Pelusi has subbed for Ellis at the Friday workshops on occasion, and he continues to conduct a weekly group therapy session at the institute. He refers to the institute under Broder as “the new paradigm,” and suggests that Ellis’s seemingly wild claims that Broder is out to seize the place for himself are perhaps not so outlandish. “On some level, maybe they think they’re doing the right thing,” Pelusi says, referring to Broder and McMahon. “I think they were just so tempted by this power. People have done a lot worse for a lot less.” McMahon responds, “I take no money for this job. If somebody said to me, ‘Jim, you’re in this to take over,’ I’d say, ‘You’ve got the wrong guy.’ ”
In his petition, Ellis seeks reinstatement on the grounds that his dismissal came at a regularly scheduled trustee meeting, not at a special meeting as is required in the bylaws to oust a board member. He also wants a lump-sum payment, reassurance that the institute will continue its work, and some provisions for Joffe. The board is considering filing a counterclaim for repayment of the health costs it covered for Ellis. In 2004, his medical bills were in the area of $300,000. The board was spooked by the possibility that these funds could be considered “excess benefits” and spark an IRS audit that could jeopardize the institute’s nonprofit status—and says it removed Ellis from the board primarily to prevent that from happening.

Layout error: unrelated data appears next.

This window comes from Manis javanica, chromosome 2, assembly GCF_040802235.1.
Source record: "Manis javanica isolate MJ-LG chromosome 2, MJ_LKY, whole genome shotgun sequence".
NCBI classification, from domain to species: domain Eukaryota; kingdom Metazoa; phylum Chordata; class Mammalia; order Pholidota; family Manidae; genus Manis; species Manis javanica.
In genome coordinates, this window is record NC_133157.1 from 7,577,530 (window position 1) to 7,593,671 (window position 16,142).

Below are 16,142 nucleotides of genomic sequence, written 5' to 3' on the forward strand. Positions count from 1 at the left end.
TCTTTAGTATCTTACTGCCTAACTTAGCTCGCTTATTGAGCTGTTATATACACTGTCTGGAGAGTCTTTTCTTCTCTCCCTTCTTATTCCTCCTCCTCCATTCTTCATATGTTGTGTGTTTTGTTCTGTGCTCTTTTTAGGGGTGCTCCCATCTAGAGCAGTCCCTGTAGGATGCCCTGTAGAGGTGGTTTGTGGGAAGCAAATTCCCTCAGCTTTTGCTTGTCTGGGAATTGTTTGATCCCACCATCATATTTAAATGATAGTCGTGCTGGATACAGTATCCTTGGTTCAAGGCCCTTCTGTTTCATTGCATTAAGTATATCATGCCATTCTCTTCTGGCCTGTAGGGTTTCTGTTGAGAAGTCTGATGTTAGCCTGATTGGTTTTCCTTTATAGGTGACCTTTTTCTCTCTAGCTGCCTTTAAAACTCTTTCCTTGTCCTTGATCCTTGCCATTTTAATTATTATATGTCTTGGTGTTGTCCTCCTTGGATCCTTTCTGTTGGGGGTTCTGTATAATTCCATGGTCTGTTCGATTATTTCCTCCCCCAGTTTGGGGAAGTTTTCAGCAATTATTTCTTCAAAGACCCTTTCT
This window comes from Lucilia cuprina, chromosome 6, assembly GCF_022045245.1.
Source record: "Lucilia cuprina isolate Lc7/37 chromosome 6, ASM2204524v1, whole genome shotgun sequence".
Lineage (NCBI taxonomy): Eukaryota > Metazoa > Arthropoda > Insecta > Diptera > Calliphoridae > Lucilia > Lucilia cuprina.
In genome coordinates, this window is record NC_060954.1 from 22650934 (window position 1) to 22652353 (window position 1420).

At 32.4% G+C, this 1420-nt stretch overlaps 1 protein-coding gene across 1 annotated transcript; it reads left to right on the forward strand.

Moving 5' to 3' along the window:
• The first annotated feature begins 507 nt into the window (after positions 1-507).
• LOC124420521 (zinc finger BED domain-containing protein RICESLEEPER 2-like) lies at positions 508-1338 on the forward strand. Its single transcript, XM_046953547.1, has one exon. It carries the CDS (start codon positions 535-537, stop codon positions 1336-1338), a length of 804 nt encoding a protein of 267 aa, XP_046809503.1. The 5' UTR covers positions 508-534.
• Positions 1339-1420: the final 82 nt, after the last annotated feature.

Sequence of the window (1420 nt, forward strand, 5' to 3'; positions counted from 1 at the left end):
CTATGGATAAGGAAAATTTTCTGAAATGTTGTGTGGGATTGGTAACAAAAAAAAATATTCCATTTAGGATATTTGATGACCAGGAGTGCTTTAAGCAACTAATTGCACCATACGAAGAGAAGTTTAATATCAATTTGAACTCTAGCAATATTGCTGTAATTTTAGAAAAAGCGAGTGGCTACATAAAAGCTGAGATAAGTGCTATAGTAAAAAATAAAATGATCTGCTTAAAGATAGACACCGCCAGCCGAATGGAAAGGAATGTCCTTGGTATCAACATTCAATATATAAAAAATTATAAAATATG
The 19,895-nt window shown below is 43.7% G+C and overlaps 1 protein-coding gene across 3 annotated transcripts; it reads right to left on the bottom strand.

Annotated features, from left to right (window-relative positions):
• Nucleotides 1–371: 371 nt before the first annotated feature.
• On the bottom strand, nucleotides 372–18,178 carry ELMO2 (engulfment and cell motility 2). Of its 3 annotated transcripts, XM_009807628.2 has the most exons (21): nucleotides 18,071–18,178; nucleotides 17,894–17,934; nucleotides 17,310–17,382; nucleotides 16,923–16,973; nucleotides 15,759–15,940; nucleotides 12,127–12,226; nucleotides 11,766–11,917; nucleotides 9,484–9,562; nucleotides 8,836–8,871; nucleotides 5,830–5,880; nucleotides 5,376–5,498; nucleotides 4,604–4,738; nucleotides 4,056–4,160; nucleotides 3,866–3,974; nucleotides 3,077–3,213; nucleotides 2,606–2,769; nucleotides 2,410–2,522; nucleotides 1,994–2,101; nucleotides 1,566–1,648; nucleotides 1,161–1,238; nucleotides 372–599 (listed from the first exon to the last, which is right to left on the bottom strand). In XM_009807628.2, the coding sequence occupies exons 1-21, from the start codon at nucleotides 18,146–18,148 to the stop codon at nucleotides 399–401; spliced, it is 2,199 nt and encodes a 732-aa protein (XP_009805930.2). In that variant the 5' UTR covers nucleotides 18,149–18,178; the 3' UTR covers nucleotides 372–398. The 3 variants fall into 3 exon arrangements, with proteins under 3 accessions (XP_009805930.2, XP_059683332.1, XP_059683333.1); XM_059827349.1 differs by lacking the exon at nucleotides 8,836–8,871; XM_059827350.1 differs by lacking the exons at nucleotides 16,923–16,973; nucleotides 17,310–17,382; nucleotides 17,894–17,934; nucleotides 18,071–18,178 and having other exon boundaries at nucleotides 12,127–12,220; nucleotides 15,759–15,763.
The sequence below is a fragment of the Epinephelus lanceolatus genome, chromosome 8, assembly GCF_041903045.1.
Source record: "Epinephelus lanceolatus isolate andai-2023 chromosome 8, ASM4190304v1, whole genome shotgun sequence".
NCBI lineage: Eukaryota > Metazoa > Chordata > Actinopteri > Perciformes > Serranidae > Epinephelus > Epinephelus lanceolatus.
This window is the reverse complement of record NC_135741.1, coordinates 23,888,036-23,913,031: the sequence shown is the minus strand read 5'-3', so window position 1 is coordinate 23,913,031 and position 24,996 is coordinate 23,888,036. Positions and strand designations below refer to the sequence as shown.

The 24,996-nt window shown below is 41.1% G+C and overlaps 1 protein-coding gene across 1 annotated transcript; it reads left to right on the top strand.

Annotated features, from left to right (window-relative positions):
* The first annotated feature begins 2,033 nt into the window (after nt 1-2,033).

Ellis points out that Broder, in his part-time freelance gig, earned more than $200,000 from the institute in 2004. And Joffe believes that to pay Ellis’s medical bills is the least the board can do. “The bottom line is, this man in his younger years—his sixties and seventies and eighties—traveled around the country living on cheese sandwiches, pouring everything into this institute. Now he really requires good nursing care. Is he asking for money so he can go to the French restaurant with Michael Broder on a Thursday night? No.”